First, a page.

My son, Will Graham, sent me this picture from his travels over central Alabama. He’s a sales representative for Covetris, a large veterinary drug company. He calls or sends pictures often while on the road from Birmingham to Montgomery, from Tuscaloosa to Anniston and points between. When I saw this picture of a yucca plant I was immediately reminded of my sister’s wedding in 1952, particularly the cake Mamma baked.
Pat was the oldest girl of ten children and hers was the first wedding to be held in our house, Stone Gables. She was teaching school in Virginia that year having recently graduated from UVA where she’d met David Peck. During her spring break they came to Georgia to finalize plans for their June 12 wedding.
We were mighty intrigued with David Peck. Mamma was won over for two reasons: he obviously cared deeply for her precious daughter, and he was a master at reciting poetry. We all laughed and cringed at his dramatic presentation of “The Cremation of Sam McGee.” Daddy discovered he was a very good conversationalist and was openly impressed that, with a doctorate in chemistry, David would always make a good living. We all were taken with David’s sudden peals of contagious laughter.
Pat wanted my little sister, Suzanne, and me to be flower girls. I was nine and she was six. We were eager to do anything for Pat so, though we weren’t sure what being a flower girl meant, we readily agreed. Suzanne thought she was to move to West Virginia and pick flowers for Pat so was very happy to learn she didn’t have to leave home. Ginger would be the maid of honor and, with Mamma’s help, make all our dresses. Our uncle, Burns Gibbs, aka as Uncle Pete, would officiate along with David’s father, a Methodist minister. Jackie would be in charge of decorations. And Mamma was to bake the wedding cake.
That whole spring was packed with preparations for the wedding. Daddy hired a family friend to finish plumbing our big old house. Mamma set us to work washing the dozens of windows. Suzanne and I greatly enjoyed skating with old towels on the newly waxed slate floor in the Hall where the wedding and reception would take place. The boys worked diligently trimming shrubbery, pulling weeds, and mowing.
Everyone was busy, but as the big day came closer and closer Mamma’s focus was on that wedding cake.
The hens had slowed down on their laying so the week before the wedding Mamma declared we’d have no more scrambled eggs. She’d need plenty for the cake. She started three days before the day baking layers, and it was good she started early. Because the first layers were very obviously lopsided. Daddy laughed and said she could pile extra icing on the dipped sides but Mamma didn’t think that was funny. Daddy patiently (which was hard for him!) began sliding thin chips of wood under legs of the wood burning stove to level it. It took two more bakings of layers to produce the perfect ones Mamma wanted. We kids were not sympathetic with Mamma because we thoroughly enjoyed eating all those lopsided layers!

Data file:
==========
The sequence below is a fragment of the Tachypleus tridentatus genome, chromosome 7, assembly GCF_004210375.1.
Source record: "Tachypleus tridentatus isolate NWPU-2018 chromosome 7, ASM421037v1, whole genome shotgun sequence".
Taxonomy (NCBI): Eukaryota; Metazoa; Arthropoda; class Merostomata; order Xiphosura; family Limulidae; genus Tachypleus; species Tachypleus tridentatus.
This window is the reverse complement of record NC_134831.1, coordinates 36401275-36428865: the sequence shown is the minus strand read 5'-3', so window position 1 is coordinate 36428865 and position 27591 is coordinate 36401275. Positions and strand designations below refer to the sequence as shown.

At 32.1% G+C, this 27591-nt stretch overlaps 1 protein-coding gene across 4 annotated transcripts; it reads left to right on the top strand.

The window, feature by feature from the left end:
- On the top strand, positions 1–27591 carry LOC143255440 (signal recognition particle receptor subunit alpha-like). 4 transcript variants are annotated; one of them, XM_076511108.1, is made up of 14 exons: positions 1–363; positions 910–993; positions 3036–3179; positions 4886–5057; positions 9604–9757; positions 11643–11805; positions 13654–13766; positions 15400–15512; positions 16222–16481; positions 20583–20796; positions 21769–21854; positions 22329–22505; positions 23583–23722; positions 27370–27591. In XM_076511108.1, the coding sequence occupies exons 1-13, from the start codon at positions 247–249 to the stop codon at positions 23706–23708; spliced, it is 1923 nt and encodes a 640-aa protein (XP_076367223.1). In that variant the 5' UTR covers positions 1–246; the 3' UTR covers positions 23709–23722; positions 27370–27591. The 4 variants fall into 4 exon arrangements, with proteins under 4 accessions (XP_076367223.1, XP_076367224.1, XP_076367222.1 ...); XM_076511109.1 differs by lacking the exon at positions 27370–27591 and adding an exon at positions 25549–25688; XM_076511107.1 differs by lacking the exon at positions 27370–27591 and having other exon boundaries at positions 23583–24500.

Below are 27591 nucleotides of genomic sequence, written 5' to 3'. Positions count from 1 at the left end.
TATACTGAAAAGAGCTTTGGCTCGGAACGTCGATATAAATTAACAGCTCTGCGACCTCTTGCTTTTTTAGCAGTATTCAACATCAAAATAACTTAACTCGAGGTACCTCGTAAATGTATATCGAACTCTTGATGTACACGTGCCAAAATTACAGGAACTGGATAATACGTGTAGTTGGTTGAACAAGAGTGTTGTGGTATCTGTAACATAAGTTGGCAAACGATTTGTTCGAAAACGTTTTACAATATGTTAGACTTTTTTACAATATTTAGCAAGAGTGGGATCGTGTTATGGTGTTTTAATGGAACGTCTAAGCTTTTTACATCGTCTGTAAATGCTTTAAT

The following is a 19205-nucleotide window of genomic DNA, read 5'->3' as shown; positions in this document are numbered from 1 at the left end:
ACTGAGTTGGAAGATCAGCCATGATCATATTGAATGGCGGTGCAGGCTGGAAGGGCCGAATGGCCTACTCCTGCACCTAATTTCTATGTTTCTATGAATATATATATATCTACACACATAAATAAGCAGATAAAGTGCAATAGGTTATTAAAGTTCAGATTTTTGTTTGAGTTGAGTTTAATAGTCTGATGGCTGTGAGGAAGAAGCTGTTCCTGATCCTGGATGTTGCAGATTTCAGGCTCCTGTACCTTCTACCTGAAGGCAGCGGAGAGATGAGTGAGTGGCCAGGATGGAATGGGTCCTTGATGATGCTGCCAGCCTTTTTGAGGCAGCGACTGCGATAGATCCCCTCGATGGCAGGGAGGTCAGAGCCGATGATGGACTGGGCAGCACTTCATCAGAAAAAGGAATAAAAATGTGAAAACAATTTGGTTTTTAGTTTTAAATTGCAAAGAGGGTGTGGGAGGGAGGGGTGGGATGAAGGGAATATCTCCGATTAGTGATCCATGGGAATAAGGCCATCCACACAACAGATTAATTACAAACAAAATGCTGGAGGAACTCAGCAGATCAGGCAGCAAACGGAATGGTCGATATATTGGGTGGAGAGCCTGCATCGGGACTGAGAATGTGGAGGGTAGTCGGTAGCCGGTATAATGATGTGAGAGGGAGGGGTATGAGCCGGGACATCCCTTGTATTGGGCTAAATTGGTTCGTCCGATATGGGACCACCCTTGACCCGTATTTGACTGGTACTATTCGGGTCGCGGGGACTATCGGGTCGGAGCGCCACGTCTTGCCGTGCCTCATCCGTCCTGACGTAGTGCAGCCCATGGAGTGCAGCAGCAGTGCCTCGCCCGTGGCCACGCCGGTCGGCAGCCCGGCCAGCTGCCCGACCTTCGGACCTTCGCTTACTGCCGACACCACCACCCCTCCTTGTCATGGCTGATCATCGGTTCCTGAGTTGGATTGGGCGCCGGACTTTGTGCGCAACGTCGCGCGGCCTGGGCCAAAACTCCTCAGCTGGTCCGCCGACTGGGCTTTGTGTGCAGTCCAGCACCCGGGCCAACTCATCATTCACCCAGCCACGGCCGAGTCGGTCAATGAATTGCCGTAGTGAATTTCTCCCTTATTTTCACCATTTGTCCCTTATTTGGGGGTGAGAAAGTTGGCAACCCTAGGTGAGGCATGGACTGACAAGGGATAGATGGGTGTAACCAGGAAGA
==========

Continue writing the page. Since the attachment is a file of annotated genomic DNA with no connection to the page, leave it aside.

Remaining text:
At last the day before the wedding Mamma and Jackie hauled the fully iced cake to the buffet. Mamma told us not even to breathe until the cake was in place. Daddy admired it and said she’d be in practice for the next four daughters’ weddings but she shook her head and said, “This is my first and last wedding cake.”
When Pat saw the cake she was overwhelmed at its beauty, stood back admiring it, gave Mamma a big hug. “But,” she said cautiously, “it needs a decoration on top. It’s sort of–plain, don’t you think? I wish we had a little bride and groom to put on top.” Of course we didn’t have a bride and groom. Nobody had thought of that.
The morning of June 12, the big day, David overheard whispered conversations about the bride and groom figures. He quietly left and came back hours later with a little package. Pat opened it and squealed with pleasure. She herself set the bride and groom on top of the cake. Then Jackie said wait a minute, that she had one more idea. She came back in the house with her hands full of ferns and yucca blossoms. She carefully wound ferns into an arch, then hung two yucca blooms right in the middle over the bride and groom, perfect wedding bells.
It was almost time to get dressed for the long-expected occasion. All this time I had been so enthralled with preparations I hadn’t absorbed the devastating reality: Pat, my adored oldest sister, would no longer be spending school holidays with us. She and David would live in West Virginia, far, far away. The big beautiful cake, all our pretty dresses, the floor so shiny we could see ourselves in it, the house full of house guests–it was all so exciting. But suddenly I needed my safe place. I dashed out the back door, hid behind a big hemlock tree, and burst into tears.
Only at a wedding would anyone drive so far behind the house they would see a little girl crying under a hemlock tree. But there was a crunch of tires and there was Uncle Pete in his fine gray suit walking towards me. He knelt down where he could look me in the eye and next thing I knew I was crying on his shoulder. “Look,” he said. “I cried when my sister, your mother, got married. It’s okay. You’re getting a new brother, you know.” Somehow the idea that this very sedate preacher uncle had cried when Mamma got married made me want to laugh. Uncle Pete loaned me his handkerchief and said we’d best be going inside.
The wedding was beautiful. Aunt Ruth directed us to descend the stairs at just the right time. Pat was gorgeous and radiant in her elegant white gown floating down the stairs on Daddy’s arm. I think David winked at me as we all stood in our places in front of the big north fireplace which was banked in greenery.
And that cake with yucca blossom bells over the little bride and groom was the most marvelous cake ever, bar none. But it really was the last wedding cake Mamma baked, though there have been many more weddings at Stone Gables.